Darknet activity is a global trend, and some countries are slowly starting to emerge. Uganda is not a country people would associate with internet criminality per se, but the reality is very different. In fact, one of the deep web’s largest money laundering operations was run by a Uganda-based counterfeiting group. In the end, the team produced over US$1,4m worth of counterfeit Federal Reserve notes.
The investigation related to this darknet group started back in 2013, although the first arrest was made a year later. Deep web user Willy Clock was arrested facing several charges, including conspiracy to launder money. At that time, other people were indicted as well, including then 19-year-old Zachary Ruiz.
The Tale of A Major Ugandan Counterfeiting Group
Thanks to the help of Ruiz, law enforcement agents uncovered a large Ugandan counterfeiting ring. The group, together with their US contacts, printed counterfeit Federal Reserve notes. A total of US$1.4m in counterfeit money came into circulation across both countries, leading to a successful business.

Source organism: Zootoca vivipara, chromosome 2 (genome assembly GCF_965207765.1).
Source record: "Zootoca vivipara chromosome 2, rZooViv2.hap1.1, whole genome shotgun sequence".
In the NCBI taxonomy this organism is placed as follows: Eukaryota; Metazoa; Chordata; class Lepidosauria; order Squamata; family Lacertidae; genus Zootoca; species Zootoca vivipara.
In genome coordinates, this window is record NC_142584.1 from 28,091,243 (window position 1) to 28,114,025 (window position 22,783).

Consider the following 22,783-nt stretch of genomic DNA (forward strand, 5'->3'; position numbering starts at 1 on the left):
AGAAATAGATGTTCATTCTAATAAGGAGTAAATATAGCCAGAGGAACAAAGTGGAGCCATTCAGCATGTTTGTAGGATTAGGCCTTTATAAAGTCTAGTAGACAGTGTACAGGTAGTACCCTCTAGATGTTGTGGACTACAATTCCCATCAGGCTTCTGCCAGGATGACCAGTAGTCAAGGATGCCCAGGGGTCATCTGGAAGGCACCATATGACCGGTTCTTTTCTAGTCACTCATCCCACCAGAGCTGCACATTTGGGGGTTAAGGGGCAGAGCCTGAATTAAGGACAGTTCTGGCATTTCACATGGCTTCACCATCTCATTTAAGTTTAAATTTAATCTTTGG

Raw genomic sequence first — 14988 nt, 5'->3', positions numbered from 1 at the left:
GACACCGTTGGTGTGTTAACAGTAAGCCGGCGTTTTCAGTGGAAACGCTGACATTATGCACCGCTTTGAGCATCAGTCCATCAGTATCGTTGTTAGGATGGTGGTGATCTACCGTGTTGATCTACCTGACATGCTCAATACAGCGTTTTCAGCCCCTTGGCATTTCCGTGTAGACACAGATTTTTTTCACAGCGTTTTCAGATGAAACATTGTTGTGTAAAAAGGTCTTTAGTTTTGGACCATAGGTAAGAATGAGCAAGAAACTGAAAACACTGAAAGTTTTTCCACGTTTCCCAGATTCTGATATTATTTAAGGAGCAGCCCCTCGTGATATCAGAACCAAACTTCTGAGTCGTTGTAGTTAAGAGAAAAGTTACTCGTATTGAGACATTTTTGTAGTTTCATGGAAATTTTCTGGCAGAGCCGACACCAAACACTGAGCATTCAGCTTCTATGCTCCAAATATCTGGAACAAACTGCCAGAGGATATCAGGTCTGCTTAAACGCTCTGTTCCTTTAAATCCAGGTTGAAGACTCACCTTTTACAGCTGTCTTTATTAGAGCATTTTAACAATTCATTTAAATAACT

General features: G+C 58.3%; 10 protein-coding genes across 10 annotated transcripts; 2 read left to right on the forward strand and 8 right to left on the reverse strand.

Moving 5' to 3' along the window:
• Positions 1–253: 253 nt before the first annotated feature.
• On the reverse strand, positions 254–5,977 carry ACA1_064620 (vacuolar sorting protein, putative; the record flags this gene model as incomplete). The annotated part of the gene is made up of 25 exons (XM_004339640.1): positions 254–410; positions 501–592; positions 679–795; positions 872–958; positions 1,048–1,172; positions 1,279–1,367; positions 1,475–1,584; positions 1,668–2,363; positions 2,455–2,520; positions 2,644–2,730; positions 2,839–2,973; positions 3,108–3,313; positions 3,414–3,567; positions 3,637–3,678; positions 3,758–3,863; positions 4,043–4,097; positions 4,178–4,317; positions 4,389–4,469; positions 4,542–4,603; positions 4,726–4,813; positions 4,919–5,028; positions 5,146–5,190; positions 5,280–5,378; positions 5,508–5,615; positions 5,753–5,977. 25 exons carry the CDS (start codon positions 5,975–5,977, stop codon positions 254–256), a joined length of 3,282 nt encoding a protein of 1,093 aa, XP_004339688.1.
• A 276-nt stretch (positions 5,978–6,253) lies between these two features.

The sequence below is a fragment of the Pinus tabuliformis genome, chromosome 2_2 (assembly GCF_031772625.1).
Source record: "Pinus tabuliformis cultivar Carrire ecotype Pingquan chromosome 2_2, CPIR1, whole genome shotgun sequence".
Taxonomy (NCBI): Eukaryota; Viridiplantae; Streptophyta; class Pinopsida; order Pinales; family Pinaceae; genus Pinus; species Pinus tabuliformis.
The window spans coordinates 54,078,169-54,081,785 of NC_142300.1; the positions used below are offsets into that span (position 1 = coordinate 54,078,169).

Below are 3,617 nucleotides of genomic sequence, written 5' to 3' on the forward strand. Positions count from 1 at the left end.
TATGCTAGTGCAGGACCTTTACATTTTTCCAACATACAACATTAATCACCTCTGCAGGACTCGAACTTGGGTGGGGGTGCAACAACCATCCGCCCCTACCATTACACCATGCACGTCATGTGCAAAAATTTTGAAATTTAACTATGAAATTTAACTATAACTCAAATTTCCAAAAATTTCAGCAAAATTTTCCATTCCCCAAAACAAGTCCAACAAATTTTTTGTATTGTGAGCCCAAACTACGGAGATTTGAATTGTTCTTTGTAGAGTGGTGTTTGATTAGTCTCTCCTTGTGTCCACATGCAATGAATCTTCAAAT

Despite Ruiz’s lawyer pleading for lenient sentencing, his client now faces a four-year prison sentence. Additionally, he will also serve a three-year probation sentence. Plus, the judge ordered him to pay US$230,980 in restitution to affected retailers. His mental health problems are dismissed by the prosecution, as there is evidence he was active on other darknet markets before joining the counterfeiting ring.
But there is more, as Ruiz is a key figure in the whole operation. With his network of contacts, fencing stolen goods became a breeze. In fact, Ruiz became the primary supplier of counterfeit US money active in this particular operation. It took him all but six months to achieve that status, indicating he was all too aware of the consequences.
It appears the US legal system wants to make examples out of all arrested deep web users. The sentencing for Ross Ulbricht is a disgrace, and it seems the prosecution will show leniency for anyone else either. Their assumptions of how people ‘easily engage in sophisticated criminal activity” will become a standard argument in the coming years.
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